summer and not only for this

area, but for all of the Australian continent that's

suffering from this drought at

the moment. We've just got to

live with what happens at this

point in time. No-one can

change it and no-one can make a

difference except the old fella

up there that might send us

some rain. Paul Lockyer with

that report. Acknowledging the

worst drought in Australian history, the Prime Minister

today announced more aid for

struggling farmers. The first instalment of an assistance

package that's still in the

making came in the form of an

extra $350 million in grants

for exceptional circumstances.

The money won't cover

contractors or other rural industries, but the Prime

Minister has left that

possibility open. Cabinet is

still discussing the rest of

the assistance package, but

while all sides agree the

farmers need help, the wider

political argument is focussed

on the best way to tackle the

ongoing problems of climate

change. Political Editor

Michael Brissenden reports.

Politicians don't need to go

too far from Canberra these

days to find evidence of the

drought, if anymore were

needed. Even the countryside

just half an hour from the

Parliament is looking drier and

dustier than it has in living

memory and those who have a

closer association with the

land are warning there's worse

to come. For a long time I've

had the view that climate

change is here. When you see

your ice caps melting. When

you see the changing weather

patterns, the drift of the weather southwards and if you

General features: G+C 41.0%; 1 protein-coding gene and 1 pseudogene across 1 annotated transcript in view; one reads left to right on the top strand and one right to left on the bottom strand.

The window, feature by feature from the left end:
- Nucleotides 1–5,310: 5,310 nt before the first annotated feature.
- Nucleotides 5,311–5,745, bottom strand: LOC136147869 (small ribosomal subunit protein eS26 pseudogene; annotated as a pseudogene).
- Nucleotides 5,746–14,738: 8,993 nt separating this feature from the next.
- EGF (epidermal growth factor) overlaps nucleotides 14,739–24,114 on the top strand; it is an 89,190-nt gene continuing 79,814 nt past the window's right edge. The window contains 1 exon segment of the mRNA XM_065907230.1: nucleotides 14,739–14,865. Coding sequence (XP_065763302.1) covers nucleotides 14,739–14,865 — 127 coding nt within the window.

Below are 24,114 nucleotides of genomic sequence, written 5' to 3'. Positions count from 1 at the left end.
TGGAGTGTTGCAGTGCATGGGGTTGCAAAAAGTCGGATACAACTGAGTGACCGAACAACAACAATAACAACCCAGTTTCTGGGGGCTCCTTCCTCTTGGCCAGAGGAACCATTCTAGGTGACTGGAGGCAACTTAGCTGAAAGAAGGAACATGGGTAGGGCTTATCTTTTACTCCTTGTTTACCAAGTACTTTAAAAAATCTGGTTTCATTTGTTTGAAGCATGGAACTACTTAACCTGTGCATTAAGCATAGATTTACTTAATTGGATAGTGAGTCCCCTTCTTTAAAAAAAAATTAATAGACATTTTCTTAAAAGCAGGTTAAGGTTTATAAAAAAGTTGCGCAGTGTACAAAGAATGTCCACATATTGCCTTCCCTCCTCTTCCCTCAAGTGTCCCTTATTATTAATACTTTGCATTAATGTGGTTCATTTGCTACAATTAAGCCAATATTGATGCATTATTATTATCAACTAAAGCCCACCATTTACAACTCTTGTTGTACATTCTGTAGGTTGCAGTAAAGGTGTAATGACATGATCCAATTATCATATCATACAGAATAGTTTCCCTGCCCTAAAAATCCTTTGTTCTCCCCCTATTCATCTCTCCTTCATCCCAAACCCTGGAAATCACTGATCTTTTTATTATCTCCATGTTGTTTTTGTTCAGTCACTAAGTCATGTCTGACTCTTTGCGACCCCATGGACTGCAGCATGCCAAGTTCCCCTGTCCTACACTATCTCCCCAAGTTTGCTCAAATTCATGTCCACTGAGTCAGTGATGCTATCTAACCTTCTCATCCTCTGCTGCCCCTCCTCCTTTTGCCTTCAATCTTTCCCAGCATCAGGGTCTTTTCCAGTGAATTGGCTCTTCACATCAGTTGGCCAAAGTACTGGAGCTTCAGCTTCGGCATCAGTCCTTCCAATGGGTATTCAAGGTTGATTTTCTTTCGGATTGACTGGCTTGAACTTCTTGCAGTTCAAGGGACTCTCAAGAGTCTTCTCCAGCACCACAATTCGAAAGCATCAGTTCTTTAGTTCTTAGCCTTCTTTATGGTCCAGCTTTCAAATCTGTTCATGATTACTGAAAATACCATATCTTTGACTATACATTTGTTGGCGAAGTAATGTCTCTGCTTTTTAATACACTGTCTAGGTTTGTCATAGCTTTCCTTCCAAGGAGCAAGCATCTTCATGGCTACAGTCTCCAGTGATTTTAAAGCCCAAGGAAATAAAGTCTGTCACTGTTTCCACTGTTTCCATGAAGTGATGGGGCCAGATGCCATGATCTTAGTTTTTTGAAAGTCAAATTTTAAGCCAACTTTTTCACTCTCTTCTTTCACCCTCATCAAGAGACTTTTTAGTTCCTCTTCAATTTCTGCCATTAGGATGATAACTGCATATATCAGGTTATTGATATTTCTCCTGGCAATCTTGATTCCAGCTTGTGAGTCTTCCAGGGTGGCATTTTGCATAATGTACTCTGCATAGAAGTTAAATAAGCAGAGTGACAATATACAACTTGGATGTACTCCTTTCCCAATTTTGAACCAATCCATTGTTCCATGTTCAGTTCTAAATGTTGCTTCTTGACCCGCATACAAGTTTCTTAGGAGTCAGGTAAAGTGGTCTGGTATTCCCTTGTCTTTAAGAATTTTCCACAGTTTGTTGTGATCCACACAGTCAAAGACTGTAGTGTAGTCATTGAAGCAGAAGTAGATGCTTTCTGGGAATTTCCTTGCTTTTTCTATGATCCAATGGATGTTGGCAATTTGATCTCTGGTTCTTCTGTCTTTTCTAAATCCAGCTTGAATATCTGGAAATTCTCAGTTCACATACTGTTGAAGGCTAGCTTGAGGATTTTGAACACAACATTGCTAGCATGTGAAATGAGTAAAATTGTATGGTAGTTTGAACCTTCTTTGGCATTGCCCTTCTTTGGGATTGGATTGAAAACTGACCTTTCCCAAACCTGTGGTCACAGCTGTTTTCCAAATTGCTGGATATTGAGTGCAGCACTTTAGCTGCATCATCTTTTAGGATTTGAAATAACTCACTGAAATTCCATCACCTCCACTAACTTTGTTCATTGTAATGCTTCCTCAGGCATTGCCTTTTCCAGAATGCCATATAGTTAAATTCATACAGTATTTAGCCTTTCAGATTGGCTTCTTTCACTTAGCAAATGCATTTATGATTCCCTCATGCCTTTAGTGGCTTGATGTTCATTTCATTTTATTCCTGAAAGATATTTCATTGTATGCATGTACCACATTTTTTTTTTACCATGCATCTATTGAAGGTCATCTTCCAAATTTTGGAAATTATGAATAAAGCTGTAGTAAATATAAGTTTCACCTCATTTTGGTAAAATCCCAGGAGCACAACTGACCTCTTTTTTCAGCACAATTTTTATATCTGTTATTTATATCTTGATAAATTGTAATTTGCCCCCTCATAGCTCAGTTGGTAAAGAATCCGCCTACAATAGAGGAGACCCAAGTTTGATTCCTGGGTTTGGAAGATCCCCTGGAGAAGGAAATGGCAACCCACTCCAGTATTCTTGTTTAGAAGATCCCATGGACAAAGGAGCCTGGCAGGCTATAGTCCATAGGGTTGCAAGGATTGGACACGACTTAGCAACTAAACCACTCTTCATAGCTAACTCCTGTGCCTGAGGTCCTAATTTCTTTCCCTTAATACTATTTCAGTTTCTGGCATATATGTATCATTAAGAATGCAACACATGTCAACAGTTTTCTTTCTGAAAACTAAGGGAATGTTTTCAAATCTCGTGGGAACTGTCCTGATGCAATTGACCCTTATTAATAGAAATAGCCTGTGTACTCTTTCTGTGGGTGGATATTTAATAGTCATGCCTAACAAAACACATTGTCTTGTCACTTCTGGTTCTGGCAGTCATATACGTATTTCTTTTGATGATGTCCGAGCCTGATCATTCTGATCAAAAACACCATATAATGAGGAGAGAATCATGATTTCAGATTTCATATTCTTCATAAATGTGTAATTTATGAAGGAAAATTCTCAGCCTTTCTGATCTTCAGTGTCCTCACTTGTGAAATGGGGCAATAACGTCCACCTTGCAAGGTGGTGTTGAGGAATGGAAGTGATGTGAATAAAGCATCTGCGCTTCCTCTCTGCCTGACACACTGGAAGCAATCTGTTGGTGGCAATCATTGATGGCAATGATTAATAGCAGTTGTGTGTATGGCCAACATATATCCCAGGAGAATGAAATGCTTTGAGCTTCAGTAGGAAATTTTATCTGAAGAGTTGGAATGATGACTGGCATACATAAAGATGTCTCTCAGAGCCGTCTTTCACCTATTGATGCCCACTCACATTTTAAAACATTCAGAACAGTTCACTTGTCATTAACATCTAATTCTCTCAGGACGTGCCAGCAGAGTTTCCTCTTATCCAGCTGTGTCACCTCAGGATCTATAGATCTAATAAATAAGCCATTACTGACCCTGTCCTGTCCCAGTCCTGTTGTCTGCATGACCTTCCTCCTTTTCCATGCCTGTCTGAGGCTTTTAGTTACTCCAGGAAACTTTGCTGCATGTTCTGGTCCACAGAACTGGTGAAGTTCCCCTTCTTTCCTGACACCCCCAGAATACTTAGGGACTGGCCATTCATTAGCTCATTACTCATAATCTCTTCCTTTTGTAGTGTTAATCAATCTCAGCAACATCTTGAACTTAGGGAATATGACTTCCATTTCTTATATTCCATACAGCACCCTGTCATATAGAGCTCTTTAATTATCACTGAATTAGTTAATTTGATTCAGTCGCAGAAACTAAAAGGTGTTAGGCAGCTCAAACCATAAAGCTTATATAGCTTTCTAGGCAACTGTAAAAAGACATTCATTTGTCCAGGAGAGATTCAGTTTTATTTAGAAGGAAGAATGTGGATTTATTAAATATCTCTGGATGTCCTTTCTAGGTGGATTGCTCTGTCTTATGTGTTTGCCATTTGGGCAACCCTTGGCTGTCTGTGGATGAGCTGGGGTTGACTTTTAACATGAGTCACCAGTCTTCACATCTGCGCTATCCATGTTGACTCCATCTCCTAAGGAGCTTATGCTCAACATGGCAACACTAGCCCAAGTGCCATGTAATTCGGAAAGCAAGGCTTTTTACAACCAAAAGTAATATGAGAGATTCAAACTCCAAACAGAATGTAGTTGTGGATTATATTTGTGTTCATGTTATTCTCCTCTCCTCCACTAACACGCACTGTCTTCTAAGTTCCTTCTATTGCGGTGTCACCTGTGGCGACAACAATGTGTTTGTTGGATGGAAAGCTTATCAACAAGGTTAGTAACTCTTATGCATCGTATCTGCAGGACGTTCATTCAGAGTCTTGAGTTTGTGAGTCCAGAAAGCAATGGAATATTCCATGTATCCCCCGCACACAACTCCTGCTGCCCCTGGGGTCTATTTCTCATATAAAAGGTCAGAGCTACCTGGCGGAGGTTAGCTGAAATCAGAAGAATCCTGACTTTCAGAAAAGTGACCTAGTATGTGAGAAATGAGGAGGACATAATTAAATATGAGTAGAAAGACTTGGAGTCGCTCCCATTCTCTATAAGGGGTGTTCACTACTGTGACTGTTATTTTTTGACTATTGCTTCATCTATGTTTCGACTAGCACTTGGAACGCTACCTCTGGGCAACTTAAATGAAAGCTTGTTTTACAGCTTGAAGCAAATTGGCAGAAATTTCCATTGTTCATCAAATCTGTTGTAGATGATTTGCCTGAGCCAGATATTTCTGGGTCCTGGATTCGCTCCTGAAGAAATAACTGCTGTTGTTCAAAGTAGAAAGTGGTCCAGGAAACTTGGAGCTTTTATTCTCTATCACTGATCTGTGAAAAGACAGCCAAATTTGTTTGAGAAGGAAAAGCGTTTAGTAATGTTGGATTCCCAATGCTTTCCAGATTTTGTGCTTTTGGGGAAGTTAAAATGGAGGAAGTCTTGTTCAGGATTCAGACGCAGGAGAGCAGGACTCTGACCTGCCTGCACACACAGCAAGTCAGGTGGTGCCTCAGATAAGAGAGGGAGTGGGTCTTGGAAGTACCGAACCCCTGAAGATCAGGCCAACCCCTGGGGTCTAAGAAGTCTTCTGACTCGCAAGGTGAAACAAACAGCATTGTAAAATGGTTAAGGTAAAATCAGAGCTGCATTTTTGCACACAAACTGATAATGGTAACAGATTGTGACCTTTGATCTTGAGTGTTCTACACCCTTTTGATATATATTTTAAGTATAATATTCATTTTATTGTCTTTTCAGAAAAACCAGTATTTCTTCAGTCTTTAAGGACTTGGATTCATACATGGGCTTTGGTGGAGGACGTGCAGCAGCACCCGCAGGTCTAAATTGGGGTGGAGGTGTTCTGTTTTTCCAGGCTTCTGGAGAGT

are not, as I said the other

day in the'Financial Review' if

you're not the world's greatest sceptic then you have to

believe your advice and science

and I do. Down Junee way on

farms like Bill Heffernan dust

is the only thing growing these

days. But no-one makes money

from airborne dirt and today the Government announced assistance. This is the first

of what could be a number of

decisions to be announced by

the Government to respond to

this terrible drought. What we

are announcing today is the

commitment of an additional

estimated $350 million for exceptional circumstances

drought assistance to support

farmers during the ongoing dry

conditions. All eligible

producers in 18 exceptional

circumstances declared areas -

and I'll provide a list in NSW,

Victoria, Queensland, South

Australia and the Australian

Capital Territory - will

receive an extension to their

income support and interest

rate subsidies until 31 March,

2008. Australia has now been in

drought for nearly six years

and as dams dry up the crops

fail and the blistering record

October temperatures scorch

their way across the nation, everyone is wondering if this

is just the start of a

permanent change. Even the

sceptics are starting to

reluctantly accept that climate

change is upon us. As to the broader issue of the relationship between drought

and climate change, obviously

you can't totally separate the

two. But I think it's

important that we don't overdo

the link. This country has

been afflicted by drought for a

very long period of time. This

is clearly worse than probably

any we've had in the last

century and there are many

responses to the challenge of

climate change. There certainly

are and we'll get to the views

of the mainstream parties on

that in a moment. But first,

it's worst reflecting on the reminisces of the one

politician in this place who's

never been a sceptic. In fact

Bob Brown has been banging on about climate change for more

than 10 years and he raised it

in one of his first speeches to